The last known person to see missing mother Chantelle McDougall alive has told an inquest into her suspected death how she appeared anxious while trying to offload two puppies the day before she disappeared without a trace.
Ms McDougall vanished in July 2007 along with her five-year-old daughter Leela, cult leader and partner Simon Kadwell and friend Tony Popic from the Nannup farmhouse they shared.
A three-day inquest into their suspected deaths has so far heard how the group planned to travel to Brazil, but several police investigations have failed to find any evidence pointing to their whereabouts.
Carolyn French was the last person to have contact with Ms McDougall after purchasing two puppies from her on July 14, 2007.
Ms French told the inquest Ms McDougall was in a hurry to sell the dogs and was adamant they needed to be collected as soon as possible.
When she went to pick them up, she said Ms McDougall seemed in a hurry to get her out of the house.
“I felt that she wanted me to go away,” she said.
“I was sitting there trying to get to know the puppies but she was just anxious for me to go.”
Ms McDougall had two long-haired dachshunds as breeding dogs, and still has the money she made from their sale sitting untouched in her bank account.
Ms French also noted how the farmhouse was full of furniture.
“I thought it was strange, if they were going the next day they would have nothing there,” she told the inquest.
In the days after the family disappeared, Ms French said she received an anonymous phone call from a woman who aggressively asked her about the nature of her relationship with Ms McDougall.
The inquest also delved into the mental health and spiritual beliefs of Mr Kadwell, the cult leader who published several doomsday books and presided over an online community of followers.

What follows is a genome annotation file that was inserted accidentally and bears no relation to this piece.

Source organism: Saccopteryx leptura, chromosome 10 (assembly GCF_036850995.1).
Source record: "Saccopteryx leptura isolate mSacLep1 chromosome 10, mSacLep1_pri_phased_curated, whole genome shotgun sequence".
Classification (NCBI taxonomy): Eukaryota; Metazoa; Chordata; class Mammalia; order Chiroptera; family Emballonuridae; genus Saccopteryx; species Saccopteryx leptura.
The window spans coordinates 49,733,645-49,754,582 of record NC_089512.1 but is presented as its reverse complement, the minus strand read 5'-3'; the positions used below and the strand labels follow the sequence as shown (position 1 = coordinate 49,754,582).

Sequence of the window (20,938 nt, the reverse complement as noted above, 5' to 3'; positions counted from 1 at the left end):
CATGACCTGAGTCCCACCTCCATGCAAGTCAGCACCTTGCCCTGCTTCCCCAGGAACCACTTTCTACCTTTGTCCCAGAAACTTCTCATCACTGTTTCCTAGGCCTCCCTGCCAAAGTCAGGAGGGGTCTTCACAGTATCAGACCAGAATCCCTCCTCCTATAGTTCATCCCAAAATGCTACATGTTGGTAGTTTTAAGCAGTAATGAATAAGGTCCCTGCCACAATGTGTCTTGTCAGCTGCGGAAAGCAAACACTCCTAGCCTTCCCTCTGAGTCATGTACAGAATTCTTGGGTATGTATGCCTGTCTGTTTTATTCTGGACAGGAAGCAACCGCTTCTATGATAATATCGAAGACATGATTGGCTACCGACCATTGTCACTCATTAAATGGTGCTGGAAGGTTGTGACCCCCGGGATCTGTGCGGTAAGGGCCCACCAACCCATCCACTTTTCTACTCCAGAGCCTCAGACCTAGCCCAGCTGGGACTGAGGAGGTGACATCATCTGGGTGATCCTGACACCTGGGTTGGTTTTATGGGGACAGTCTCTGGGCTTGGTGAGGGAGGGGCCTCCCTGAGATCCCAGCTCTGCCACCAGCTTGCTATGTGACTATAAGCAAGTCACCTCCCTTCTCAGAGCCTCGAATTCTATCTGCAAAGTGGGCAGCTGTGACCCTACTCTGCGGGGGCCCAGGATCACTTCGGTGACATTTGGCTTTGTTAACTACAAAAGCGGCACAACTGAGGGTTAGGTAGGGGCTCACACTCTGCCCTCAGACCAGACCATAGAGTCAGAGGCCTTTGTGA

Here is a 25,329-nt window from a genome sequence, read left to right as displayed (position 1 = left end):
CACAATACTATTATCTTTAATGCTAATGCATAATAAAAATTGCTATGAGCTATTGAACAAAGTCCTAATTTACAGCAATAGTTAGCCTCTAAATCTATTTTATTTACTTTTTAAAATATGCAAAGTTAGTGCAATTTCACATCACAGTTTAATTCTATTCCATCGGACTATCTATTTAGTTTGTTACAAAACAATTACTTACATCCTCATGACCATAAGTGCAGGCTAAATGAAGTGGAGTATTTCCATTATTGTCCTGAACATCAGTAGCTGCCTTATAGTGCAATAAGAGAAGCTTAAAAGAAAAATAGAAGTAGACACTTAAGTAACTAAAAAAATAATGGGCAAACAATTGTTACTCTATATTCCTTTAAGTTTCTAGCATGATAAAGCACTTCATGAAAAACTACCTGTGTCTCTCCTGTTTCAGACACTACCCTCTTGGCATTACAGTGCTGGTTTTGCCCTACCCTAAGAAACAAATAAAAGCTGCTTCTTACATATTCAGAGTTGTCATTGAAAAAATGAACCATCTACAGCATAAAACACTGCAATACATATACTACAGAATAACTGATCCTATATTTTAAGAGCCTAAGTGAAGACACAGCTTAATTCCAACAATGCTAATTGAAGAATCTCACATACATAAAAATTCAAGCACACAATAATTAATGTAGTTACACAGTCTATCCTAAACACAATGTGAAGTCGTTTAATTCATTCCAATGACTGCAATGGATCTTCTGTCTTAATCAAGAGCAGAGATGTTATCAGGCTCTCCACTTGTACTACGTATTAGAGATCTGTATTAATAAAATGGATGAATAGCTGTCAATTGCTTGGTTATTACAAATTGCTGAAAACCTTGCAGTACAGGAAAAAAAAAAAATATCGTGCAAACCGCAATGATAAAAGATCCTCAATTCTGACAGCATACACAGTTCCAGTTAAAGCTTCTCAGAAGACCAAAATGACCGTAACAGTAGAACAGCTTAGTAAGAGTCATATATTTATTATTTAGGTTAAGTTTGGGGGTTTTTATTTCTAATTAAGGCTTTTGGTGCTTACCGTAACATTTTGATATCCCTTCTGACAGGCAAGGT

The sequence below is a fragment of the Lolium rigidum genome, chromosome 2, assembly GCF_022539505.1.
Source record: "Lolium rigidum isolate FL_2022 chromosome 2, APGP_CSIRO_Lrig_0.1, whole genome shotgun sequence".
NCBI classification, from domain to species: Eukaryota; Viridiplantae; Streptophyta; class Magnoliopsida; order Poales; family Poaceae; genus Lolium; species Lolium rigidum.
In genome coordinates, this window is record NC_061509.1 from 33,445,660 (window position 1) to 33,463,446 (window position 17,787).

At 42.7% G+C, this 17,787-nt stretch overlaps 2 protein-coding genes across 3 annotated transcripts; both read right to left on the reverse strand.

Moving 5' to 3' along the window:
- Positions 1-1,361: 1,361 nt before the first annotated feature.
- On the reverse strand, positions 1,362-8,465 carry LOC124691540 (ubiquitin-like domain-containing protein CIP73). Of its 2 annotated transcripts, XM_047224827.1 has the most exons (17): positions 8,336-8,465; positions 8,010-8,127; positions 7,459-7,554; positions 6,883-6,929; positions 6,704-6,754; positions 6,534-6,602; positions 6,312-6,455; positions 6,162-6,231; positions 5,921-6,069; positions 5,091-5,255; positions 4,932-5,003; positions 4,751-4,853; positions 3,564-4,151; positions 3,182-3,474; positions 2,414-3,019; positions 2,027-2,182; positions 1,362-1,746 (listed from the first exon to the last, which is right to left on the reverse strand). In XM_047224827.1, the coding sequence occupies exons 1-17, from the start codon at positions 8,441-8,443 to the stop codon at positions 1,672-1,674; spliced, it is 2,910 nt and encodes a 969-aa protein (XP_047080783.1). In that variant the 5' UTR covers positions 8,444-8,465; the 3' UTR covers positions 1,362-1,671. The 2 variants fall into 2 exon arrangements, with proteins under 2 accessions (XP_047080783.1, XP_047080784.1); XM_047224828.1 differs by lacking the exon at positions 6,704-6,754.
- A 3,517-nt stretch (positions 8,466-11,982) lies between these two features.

Coroner Barry King was told Mr Kadwell’s philosophical teachings may have driven two Canadian followers to suicide.
Mr Kadwell’s friend and fellow philosophical author, Warren Sunkar, said the followers met with himself, his sister and Mr Kadwell during a holiday in WA.
He said he later learnt the Canadian pair took their own lives after returning home.
Mr Sunkar’s sister’s statement to police suggested the pair committed suicide because of the beliefs and teachings they learnt from Mr Kadwell.
Mr Sunkar said he believed Mr Kadwell was suicidal and they openly spoke about self-harm, but did not believe he had intentions to hurt his friends or family.
“I actually thought he topped himself off and was buried on the property somewhere,” he said.
“I was pretty adamant at the time that Simon’s taken his life, but I didn’t think the other guys [would do that].”
Weeks before the family went missing, Mr Sunkar said one of Mr Kadwell’s online followers told him they heard the cult leader had committed suicide.
Mr Sunkar said he asked Ms McDougall what happened and she replied “is that what they said?”, but said she did not offer any further explanation.
Mr Kadwell complained about having low energy and feeling withdrawn and was taking strong anti-psychotic medication, Mr Sunkar told the inquest.
When the family vanished, a note was left in their house saying “Gone to Brazil”. But Mr Sunkar said Mr Kadwell never shared with him any plans to travel to Brazil, saying they only discussed their shared beliefs.
He also suggested the media attention in the wake of the family’s disappearance may have triggered them to retreat further into hiding.
“I know they were very quiet and I guarantee, with the media coverage, they would not surface after that,” Mr Kadwell said.
“I think there might be more people out there that might know a bit more.”
The inquest is due to wind up on Friday.